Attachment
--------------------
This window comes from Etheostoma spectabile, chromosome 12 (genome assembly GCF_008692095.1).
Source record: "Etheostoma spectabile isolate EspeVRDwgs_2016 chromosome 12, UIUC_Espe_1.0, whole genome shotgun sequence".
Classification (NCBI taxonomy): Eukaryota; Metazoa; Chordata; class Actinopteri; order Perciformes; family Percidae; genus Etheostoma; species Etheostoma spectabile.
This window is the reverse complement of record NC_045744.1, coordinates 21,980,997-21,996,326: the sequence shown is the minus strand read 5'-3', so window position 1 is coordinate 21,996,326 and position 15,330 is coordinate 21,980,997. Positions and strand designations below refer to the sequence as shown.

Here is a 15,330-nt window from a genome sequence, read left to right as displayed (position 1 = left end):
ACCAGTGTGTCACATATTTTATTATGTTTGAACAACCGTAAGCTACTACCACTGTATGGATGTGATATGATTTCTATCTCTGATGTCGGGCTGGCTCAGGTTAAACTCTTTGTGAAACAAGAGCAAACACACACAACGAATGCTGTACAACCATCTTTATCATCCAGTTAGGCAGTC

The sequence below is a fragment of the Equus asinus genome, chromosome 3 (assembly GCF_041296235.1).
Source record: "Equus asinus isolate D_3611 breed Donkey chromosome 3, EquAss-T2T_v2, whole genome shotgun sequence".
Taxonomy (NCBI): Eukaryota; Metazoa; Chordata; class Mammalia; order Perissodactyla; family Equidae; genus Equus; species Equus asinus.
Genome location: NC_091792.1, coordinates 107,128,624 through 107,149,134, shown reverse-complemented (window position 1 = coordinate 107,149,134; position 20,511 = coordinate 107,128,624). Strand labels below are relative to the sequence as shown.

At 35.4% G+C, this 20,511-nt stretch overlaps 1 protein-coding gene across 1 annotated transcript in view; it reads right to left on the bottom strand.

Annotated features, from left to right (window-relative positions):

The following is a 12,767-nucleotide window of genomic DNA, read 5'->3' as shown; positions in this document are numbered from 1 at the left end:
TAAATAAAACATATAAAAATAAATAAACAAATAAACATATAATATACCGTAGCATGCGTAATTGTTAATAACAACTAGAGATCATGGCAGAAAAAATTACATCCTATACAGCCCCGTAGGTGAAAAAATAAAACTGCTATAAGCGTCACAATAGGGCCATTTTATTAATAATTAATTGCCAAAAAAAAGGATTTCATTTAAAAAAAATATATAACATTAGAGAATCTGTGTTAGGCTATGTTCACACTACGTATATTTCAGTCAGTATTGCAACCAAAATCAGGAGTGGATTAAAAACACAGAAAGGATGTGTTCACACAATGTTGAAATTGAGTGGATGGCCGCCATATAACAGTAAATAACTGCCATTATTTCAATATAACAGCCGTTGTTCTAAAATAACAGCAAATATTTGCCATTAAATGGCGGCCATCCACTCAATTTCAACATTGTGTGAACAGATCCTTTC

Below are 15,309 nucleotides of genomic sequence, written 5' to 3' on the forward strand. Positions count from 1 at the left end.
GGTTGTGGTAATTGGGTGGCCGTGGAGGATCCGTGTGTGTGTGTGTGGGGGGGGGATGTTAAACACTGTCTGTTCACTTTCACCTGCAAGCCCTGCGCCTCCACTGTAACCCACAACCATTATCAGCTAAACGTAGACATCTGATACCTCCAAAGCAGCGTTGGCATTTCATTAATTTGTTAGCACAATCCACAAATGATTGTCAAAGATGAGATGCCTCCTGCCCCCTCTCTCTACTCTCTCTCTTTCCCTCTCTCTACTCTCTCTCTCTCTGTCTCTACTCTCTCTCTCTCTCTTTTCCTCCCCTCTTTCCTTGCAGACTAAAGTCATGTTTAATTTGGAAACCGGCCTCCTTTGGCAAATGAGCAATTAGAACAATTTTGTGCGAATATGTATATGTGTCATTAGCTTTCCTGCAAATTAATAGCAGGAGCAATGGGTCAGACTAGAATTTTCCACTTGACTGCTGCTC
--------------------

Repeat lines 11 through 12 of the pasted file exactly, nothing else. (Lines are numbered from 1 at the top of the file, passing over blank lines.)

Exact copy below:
At 35.4% G+C, this 20,511-nt stretch overlaps 1 protein-coding gene across 1 annotated transcript in view; it reads right to left on the bottom strand.

Annotated features, from left to right (window-relative positions):